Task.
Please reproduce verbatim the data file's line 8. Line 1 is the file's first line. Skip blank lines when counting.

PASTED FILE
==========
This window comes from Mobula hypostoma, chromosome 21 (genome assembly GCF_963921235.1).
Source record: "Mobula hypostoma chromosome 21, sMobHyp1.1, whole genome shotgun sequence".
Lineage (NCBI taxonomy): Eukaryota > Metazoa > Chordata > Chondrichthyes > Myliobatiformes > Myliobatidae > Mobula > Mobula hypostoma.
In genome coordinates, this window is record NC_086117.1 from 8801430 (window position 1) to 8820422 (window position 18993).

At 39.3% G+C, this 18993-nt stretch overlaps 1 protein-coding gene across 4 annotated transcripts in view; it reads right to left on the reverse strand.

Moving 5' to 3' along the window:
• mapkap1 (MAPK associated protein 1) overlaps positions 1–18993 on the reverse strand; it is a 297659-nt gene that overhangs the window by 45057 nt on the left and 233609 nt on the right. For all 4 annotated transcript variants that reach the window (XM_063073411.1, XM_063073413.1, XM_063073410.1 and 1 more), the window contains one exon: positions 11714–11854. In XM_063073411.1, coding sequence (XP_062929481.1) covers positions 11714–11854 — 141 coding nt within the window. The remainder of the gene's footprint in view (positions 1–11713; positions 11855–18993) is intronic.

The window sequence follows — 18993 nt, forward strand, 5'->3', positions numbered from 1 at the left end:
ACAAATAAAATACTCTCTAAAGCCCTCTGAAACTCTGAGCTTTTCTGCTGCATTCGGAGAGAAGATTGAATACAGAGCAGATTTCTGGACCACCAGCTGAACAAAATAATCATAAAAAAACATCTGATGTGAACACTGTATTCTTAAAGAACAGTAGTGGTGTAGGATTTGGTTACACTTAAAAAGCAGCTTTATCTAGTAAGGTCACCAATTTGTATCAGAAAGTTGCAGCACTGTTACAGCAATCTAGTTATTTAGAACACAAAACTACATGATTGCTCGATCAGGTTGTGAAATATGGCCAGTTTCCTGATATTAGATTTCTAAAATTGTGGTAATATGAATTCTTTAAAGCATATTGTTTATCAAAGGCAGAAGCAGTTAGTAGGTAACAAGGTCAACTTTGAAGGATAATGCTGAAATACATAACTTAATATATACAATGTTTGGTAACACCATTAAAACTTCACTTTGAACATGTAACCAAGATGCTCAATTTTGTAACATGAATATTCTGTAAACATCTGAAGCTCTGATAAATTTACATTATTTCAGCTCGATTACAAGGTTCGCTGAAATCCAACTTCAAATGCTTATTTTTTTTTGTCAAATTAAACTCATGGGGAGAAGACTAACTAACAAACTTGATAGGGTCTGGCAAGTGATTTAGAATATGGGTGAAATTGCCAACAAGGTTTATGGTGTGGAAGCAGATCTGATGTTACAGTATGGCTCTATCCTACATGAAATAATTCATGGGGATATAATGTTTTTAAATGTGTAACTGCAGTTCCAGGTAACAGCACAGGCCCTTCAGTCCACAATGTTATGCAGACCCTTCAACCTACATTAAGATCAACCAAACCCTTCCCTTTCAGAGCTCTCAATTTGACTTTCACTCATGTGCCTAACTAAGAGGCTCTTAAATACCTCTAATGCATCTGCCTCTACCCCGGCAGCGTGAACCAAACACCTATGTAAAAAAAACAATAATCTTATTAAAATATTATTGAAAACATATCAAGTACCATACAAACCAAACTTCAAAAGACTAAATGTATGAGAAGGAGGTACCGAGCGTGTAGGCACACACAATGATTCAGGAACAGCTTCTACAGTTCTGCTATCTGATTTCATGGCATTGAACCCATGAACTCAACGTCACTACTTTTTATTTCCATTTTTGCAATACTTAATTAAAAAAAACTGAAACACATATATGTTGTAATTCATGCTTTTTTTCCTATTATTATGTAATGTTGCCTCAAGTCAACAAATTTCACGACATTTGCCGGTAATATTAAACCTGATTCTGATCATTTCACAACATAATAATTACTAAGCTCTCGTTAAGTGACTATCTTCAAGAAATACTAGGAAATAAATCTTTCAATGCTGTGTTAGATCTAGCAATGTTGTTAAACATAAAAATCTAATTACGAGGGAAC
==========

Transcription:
The window sequence follows — 18993 nt, forward strand, 5'->3', positions numbered from 1 at the left end: